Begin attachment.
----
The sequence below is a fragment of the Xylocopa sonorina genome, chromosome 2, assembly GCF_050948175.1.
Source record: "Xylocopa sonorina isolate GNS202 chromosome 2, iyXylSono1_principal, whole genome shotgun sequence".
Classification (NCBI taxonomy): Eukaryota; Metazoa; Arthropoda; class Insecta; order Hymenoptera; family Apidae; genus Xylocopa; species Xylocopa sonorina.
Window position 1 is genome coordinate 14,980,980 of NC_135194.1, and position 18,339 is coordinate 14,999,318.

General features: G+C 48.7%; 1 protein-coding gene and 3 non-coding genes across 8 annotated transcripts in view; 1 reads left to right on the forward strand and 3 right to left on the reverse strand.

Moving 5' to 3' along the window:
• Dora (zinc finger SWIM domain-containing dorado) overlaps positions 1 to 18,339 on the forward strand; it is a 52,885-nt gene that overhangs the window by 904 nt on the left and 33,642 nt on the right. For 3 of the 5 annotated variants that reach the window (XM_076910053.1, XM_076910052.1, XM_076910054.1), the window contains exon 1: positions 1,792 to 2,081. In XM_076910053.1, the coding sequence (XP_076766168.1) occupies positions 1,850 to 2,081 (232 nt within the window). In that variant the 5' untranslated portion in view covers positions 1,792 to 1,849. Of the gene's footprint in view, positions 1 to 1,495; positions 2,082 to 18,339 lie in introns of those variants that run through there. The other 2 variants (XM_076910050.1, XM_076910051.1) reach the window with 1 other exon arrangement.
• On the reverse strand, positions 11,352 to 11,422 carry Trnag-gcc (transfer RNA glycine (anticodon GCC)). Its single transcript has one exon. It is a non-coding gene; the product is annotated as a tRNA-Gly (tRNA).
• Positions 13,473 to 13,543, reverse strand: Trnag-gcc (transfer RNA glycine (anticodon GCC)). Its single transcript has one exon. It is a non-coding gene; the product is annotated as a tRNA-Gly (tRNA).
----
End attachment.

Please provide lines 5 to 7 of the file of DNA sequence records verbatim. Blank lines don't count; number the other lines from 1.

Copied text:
General features: G+C 48.7%; 1 protein-coding gene and 3 non-coding genes across 8 annotated transcripts in view; 1 reads left to right on the forward strand and 3 right to left on the reverse strand.

Moving 5' to 3' along the window:
• Dora (zinc finger SWIM domain-containing dorado) overlaps positions 1 to 18,339 on the forward strand; it is a 52,885-nt gene that overhangs the window by 904 nt on the left and 33,642 nt on the right. For 3 of the 5 annotated variants that reach the window (XM_076910053.1, XM_076910052.1, XM_076910054.1), the window contains exon 1: positions 1,792 to 2,081. In XM_076910053.1, the coding sequence (XP_076766168.1) occupies positions 1,850 to 2,081 (232 nt within the window). In that variant the 5' untranslated portion in view covers positions 1,792 to 1,849. Of the gene's footprint in view, positions 1 to 1,495; positions 2,082 to 18,339 lie in introns of those variants that run through there. The other 2 variants (XM_076910050.1, XM_076910051.1) reach the window with 1 other exon arrangement.